TAILORING

My adoptive
grandfather 
could take bits
of cloth, 
a needle, thread
and with magicly
gnarled fingers
create a garment
fit for royalty, 
to be worn
by the old woman
living 
in the walkup 
down the street.

I take words
bits of ideas
and hope,
and with 
manicured fingers
create what
I can only hope
passes for poetry
to be ignored
by those
living nearby
in my suburb.

HANGING BY A THREAD

In Riga, my grandfather
was a master tailor,
the great and the rich
would come to his shop
some bringing bolts of fine cloth
and others trusting him
knowing that wools and silks
were not beyond his reach.
Even after they marked
his home as that of the Jew,
the Captain, who rode
through the city with his men
torches thrown through windows
would come to him,
late in the night,
seeking a new dress uniform.
Eventually they took his needles
threw his spools of thread
into the river, he could stand no more
and with the few kopecks that remained
he left for New York
where, he though, even
a poor tailor could walk
on golden streets and create
garments the likes of which
a Tsar could only imagine.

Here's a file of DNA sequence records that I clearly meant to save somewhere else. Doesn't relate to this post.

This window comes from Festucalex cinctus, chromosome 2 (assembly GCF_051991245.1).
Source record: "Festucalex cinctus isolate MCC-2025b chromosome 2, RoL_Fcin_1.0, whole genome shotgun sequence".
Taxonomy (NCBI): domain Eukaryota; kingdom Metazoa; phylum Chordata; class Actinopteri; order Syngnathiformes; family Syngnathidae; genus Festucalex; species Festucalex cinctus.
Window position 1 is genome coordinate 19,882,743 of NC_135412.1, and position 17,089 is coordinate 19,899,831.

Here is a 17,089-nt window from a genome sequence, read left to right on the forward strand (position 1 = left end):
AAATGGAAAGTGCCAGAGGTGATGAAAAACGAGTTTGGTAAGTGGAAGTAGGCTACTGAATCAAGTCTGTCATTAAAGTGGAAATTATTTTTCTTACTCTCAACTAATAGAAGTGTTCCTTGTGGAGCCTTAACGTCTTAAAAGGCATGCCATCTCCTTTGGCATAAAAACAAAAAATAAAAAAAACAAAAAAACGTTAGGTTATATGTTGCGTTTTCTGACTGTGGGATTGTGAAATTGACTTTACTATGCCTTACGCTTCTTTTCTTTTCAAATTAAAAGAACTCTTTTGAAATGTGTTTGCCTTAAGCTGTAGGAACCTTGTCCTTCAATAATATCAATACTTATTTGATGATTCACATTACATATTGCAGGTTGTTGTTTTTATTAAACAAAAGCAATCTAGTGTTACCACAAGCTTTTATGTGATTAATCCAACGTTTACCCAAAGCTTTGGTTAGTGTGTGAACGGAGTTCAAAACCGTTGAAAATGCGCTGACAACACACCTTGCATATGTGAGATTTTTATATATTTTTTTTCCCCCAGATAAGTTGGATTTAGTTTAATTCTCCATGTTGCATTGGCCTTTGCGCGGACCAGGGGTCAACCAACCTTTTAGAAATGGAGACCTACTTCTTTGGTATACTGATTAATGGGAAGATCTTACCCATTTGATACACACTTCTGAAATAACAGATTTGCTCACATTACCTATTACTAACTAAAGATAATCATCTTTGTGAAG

Each morning he would arise
and strap on the scarred phylacteries
to recite his morning prayers
then go out into the cold
in his threadbare coat
to the factories and couture houses
only to return before noon
to a bowl of bread soup
awaiting the visit of one
of the men or women in his tenement
who would ask him to sew
a new patch into a worn jacket,
a fraying dress, all
for a few pennies
begrudgingly spared.
He was, he said, the new Moses
free of bondage, told
that milk and honey
would be his portion
wandering the desert
of this new land, free
at last of the bonds
that had enslaved him
plucking the bitter manna
from among the sands
but free he would shout
to starve on the cliffs
overlooking the land
promised to him.


First appeared in Aura Literary Arts Review Vol. 26, No 1 (2000) and later in Legal Studies Forum Vol. 30, Nos. 1-2  (2006)

VILLAGE

The village of my grandfather
still stands amid the fields

adobe walls stained
by soot from the fireplace

birds nesting in the summer
warmed chimney singing.

The ancient scythe leans
against the wall, its blade

embedded in the crusted soil
as the old tractor idles in the field.

Armies have trod this ground
ignoring the small house

smoke curling from its roof
stew bubbling in the iron pot,

for the city hills away,
its brick walls beckoning

the spoils of war hanging
in its galleries and vaults.

My grandfather lies
in the parched soil

roots of plants wrapped
around his fingers.


First appeared in Alchemy Online Literary Magazine 2000/2 Fall-Winter and later in Legal Studies Forum Vol. 32, No. 1 (2008)